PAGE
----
April is around the time of year that the city begins to warm up, the flowers bloom and there might be a little rain. The temperatures range from around 10 to 20 degrees Celsius, but this is perfect weather for hiking, sightseeing, and exploring.
September starts cooling down slightly, with an average maximum temperature of around 25 degrees Celsius, but October is also a good month to visit (except for the first week – more about that below!).
The main reason that the summer isn’t a good time to visit is that temperatures can reach 40 degrees Celsius, and there are some insane thunderstorms. As there is no beach nearby, it can get a little stifling to stay in such a busy city in the heat.
Winter is extremely cold – you might experience -20 degree day and even colder nighttimes. It’s also incredibly dry (you’re unlikely to see rain or snow at this time of year) so your skin won’t thank you for coming in December!
Insider’s tip for visiting Beijing: The main thing to remember about visiting Beijing is to avoid coming during a national holiday.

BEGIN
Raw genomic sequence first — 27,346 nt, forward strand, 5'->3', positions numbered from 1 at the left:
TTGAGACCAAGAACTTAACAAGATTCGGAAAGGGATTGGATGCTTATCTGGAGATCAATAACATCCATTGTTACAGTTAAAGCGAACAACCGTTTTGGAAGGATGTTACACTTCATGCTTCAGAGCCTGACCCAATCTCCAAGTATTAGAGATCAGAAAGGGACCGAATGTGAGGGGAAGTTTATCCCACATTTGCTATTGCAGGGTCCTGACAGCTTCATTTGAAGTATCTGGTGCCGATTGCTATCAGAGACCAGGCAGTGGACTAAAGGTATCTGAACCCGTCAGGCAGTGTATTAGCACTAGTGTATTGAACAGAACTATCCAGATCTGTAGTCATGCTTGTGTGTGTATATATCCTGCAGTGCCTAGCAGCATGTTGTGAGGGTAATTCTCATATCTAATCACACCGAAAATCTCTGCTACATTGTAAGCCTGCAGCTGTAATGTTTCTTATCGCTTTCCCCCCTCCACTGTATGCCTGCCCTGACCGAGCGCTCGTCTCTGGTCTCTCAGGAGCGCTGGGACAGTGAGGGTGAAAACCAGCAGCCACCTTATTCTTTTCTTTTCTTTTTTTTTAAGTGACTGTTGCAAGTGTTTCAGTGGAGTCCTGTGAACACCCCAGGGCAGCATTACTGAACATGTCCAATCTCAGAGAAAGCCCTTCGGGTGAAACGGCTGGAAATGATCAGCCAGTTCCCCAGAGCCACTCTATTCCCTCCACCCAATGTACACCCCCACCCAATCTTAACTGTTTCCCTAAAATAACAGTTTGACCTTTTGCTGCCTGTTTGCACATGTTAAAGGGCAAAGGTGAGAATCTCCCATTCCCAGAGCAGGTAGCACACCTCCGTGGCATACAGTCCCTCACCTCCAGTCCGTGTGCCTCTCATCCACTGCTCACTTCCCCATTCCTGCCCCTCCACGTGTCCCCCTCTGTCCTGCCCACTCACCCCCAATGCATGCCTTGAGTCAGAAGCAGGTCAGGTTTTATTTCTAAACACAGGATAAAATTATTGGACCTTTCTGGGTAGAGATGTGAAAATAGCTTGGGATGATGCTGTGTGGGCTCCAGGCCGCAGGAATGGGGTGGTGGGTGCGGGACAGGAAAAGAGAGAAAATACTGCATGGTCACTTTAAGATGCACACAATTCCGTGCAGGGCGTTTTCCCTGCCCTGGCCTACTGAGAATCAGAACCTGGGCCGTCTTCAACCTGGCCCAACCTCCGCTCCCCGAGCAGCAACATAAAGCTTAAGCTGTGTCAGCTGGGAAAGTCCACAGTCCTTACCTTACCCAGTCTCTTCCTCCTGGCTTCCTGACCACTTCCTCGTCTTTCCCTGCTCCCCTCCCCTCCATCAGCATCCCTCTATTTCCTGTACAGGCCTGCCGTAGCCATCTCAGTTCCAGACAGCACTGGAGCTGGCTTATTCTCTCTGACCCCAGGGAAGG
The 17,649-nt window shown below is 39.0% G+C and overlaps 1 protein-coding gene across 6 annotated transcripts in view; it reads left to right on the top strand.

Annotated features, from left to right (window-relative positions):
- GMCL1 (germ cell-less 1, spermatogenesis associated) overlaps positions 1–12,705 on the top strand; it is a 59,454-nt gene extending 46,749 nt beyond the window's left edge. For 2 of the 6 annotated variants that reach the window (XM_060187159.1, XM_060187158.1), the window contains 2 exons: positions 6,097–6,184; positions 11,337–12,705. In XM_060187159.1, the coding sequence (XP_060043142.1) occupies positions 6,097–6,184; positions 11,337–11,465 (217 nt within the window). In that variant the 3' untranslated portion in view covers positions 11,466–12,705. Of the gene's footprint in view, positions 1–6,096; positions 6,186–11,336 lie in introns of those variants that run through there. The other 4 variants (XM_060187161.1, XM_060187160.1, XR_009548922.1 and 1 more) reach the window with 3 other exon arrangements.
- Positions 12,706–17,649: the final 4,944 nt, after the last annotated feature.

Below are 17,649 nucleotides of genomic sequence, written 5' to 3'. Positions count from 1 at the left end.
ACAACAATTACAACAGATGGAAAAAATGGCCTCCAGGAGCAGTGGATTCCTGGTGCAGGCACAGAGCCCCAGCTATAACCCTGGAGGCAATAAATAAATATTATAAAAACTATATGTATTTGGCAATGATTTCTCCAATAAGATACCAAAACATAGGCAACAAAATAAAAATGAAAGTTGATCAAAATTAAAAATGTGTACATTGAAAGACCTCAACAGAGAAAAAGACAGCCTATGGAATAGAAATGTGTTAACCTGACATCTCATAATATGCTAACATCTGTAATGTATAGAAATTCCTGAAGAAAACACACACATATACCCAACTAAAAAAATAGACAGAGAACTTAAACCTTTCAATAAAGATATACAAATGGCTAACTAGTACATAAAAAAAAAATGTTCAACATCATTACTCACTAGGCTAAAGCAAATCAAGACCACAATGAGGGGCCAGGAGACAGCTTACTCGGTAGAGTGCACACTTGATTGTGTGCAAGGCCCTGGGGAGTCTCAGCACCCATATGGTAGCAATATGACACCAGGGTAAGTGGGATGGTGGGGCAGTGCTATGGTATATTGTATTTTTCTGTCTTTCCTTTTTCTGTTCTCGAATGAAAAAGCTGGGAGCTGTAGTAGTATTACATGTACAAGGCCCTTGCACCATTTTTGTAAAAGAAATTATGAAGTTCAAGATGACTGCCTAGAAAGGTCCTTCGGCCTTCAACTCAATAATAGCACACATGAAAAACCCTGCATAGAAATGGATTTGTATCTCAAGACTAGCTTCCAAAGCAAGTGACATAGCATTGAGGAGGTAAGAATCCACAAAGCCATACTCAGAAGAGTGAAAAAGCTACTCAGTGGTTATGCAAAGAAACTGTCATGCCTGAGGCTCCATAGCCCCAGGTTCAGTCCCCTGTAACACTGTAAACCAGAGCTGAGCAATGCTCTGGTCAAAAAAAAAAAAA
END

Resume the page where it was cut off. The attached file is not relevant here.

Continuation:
The most famous ones are National Week, which falls on 1st – 7th October every year, and Spring Festival (Chinee New Year) which is in January or February depending on the lunar calendar.
In National Week, millions of domestic tourists come to see their capital and celebrate the country’s founding. This means that the main attractions get insanely busy, and the traffic in the city is just horrible!
During the Spring Festival, Beijing has the opposite problem. Many people who live here weren’t actually born in the capital, so they go to their home towns during this holiday.
This means that lots of places close down for about a week, which might hinder your trip a little
Famous Beijing Tourist Attractions
No trip to Beijing would be complete without seeing the top Beijing landmarks. I’ll start this travel guide to Beijing covering these best things to do in Beijing.
Make sure to include as many of these places to visit in Beijing on your Beijing itinerary as possible to have the chance to see the most of this incredible city.